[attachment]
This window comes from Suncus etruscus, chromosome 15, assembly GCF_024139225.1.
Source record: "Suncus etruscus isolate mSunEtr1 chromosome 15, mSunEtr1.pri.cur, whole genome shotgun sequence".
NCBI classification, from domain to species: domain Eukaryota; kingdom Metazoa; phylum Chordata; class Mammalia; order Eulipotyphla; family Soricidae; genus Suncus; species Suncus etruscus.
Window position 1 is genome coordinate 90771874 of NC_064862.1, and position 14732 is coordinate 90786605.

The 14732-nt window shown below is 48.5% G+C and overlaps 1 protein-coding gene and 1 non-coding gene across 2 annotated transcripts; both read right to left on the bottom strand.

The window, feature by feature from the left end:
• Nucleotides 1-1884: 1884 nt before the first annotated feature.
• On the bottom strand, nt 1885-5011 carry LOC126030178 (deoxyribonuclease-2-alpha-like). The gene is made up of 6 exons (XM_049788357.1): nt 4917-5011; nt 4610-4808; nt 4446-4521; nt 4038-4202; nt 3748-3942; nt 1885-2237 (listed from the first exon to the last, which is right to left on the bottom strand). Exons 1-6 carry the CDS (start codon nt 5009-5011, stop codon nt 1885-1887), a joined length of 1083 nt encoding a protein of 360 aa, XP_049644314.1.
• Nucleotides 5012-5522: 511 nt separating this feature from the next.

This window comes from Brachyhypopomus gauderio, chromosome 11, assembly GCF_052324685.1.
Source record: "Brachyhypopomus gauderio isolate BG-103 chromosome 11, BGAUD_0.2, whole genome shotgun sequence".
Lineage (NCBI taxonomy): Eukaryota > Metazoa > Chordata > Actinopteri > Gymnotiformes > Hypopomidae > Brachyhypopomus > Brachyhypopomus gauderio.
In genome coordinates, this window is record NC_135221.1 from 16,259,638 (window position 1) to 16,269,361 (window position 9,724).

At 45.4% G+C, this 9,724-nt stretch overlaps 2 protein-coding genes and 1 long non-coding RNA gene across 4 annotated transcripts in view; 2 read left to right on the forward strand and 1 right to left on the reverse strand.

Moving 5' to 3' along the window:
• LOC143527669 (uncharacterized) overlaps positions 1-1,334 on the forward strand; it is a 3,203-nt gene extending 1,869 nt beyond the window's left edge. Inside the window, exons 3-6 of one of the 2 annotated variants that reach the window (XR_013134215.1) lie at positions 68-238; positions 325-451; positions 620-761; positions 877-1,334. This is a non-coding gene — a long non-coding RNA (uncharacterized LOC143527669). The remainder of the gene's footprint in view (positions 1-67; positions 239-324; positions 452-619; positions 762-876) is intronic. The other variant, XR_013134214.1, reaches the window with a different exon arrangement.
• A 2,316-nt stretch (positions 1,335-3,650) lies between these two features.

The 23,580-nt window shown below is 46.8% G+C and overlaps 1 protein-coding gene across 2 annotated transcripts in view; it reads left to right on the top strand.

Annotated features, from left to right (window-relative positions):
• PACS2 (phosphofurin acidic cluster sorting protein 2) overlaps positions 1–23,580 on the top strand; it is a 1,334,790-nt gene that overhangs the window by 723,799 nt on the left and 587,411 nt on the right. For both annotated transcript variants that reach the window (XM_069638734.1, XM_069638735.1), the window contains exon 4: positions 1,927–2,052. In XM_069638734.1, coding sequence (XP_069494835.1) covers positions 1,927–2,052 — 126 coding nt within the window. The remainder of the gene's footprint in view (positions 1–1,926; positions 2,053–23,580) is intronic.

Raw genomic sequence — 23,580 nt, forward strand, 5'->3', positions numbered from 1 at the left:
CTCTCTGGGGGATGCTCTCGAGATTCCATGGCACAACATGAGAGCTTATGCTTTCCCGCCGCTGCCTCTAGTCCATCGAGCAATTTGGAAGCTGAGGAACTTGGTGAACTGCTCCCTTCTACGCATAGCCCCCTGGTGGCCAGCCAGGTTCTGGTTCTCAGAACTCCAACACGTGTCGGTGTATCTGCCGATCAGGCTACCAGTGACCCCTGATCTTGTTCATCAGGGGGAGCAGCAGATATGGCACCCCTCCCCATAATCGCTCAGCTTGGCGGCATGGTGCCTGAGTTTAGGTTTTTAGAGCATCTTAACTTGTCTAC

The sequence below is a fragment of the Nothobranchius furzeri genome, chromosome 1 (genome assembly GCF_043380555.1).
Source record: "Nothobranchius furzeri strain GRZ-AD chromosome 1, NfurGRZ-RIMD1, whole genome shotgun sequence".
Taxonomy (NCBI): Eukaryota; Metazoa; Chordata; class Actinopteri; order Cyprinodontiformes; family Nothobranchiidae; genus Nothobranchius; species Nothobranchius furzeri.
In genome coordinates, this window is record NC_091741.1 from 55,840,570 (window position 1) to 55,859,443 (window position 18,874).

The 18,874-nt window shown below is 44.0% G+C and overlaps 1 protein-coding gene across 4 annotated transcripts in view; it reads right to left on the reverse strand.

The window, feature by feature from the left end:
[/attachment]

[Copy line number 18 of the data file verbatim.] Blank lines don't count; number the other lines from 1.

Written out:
The 23,580-nt window shown below is 46.8% G+C and overlaps 1 protein-coding gene across 2 annotated transcripts in view; it reads left to right on the top strand.